Scans, surprises, and science…

Joseph Scan

Ultrasound scans are a modern tool used to give us so much more information than previous generations of pregnant women had access to… but can scans give too much information away?! I have now had two pregnancies, and I always found the ultrasound scan to be both exciting and nerve racking. It is such an emotional time, filled with great anticipation and curiosity. I have friends (my age) who actively chose not to have an ultrasound while pregnant, and they are confident with that decision, whereas, I have other friends who have had every scan, blood test, and any other medical observation available to pregnant women done. I think I am somewhere in between the two extremes. I have never wanted to know the sex of our babies before they were born, yet we have always chosen to have scans, perhaps just so we could rest easily, and also because I loved seeing the little baby parts moving around.

When my mother and my mother-in-law were pregnant, it wasn’t common to have ultrasound scans in the US or the UK. You’d find out you were pregnant, the midwives or doctors would check heartbeats, etc, and then you’d hope for the best. So when I was pregnant with Beatrice, four years ago, I asked my mother-in-law if she wanted to join us for our 20 week scan appointment. She had had three kids herself, and four grandchildren, yet this would be her first scan.

The three and a half of us went to the appointment. Husband, mother-in-law, and me with the baby bump.

What I remember from that appointment wasn’t just how exciting, emotional, and amazing it felt to see this tiny human growing inside of me. It was also how touching it was to watch my mother-in-law’s face when the baby first ‘showed up’ on the screen. She had been pregnant and yet had never experienced this moment. It captivated her. It was such a special thing to share. We were all relieved that everything went well, and we walked away clutching the sonograms in hand, smiling ear to ear.

Yet my mother in law could hardly catch her breath. She was rendered speechless by the entire experience, amazed and astonished to meet her 20 week (in utero) grandchild, and impressed by the incredible advancements in technology (and science!) in one generation since she was a pregnant mum.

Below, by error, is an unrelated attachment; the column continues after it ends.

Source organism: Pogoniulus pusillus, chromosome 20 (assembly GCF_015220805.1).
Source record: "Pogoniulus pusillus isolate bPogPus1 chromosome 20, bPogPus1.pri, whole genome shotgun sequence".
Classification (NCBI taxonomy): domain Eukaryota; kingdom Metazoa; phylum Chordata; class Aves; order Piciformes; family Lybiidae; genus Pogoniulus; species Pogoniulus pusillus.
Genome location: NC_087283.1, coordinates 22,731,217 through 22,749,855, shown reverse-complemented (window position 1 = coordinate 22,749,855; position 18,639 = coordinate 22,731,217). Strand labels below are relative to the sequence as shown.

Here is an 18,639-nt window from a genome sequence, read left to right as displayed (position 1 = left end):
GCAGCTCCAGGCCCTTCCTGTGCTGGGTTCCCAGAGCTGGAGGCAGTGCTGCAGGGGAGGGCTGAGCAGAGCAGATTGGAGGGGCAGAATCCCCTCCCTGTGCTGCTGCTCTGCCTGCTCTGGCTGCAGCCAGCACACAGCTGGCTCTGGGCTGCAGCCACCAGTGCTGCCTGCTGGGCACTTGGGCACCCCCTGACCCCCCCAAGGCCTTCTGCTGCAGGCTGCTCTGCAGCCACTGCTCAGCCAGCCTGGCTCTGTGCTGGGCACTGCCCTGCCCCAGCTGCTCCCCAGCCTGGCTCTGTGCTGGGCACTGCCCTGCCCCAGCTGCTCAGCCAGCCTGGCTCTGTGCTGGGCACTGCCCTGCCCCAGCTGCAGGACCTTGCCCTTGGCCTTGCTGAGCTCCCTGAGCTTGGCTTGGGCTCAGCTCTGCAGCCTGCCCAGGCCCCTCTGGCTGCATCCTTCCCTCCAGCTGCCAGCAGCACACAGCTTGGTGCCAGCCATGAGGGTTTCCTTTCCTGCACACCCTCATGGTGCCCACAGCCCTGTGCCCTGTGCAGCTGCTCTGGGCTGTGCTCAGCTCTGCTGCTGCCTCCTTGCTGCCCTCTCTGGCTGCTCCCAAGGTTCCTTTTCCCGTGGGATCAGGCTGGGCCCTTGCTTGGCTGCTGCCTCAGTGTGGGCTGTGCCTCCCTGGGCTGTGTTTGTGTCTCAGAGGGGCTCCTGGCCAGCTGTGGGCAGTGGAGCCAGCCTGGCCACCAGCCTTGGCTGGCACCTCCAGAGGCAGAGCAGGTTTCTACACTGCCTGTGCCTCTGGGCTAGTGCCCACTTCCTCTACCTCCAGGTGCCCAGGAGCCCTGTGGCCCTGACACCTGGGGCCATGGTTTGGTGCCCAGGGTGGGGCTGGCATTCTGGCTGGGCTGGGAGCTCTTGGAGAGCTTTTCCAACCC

Then with pregnancy number two, we completely lost track of which appointment we were going to – with busy schedules, juggling toddler child care, etc, so we brought our toddler with us. However, we had the funniest surprise at our 36 week check up. Within seconds of me laying down for the scan, the technician had located the baby and there it was, on a massive screen… a 3-D scan of our baby’s face. In an instant! Seconds after walking in the room. Perfectly clear, and detailed and so… REAL! And I have to say, it actually freaked me out a bit. I wasn’t expecting it. A face so formed, so clear, yet still unborn.

We had made great effort not to find out our baby’s sex, yet I was lying there and looking at the shape of its nose, the space between its eyes, and the slant of its lips. It was a bit bizarre, not to know the sex but to know such detail of the face structure. Incredible, and surprising. And I was reminded of my mother in law’s face when she saw our first baby. It is amazing, but almost overwhelming. It felt like the surprise had been revealed before the baby was born. It felt like a secret we weren’t supposed to know yet. Perhaps we needed a spoiler alert. : )

In the matter of three years, 3-D scans have improved significantly. I can only imagine what will happen by my grandchildren’s generation!

What did you do?… What will you do? … Did you find out what you were having? Did you want the 3-D scans? Or were you even asked if you wanted a 3-D scan? And would you ever bring the future grandparents to see the scan?

Lara. xx

p.s. – Fortunately the 3-D scan didn’t take away any of the joy or excitement when the baby was born. It was a HE! A boy. And yes, the 3-D scan didn’t lie, it did look just like him. An unexpected sneak peek.


Comments (6)

June 23, 2016

I don’t like surprises, so I do all of it! The scans, the blood work, the sex reveal. I want it all! I am also nervous by nature so every scan and test that comes back with a good result puts me at ease. Which is also why we wait for the anatomy scan to find out the sex (as opposed to the earlier blood test) because it helps take my mind off the nerves that they will find something wrong. We only did the 3D scan with the first though. I didn’t like the look of it, and my baby looked like me in the scan, but when she was born she looked EXACTLY like her dad and it really threw me!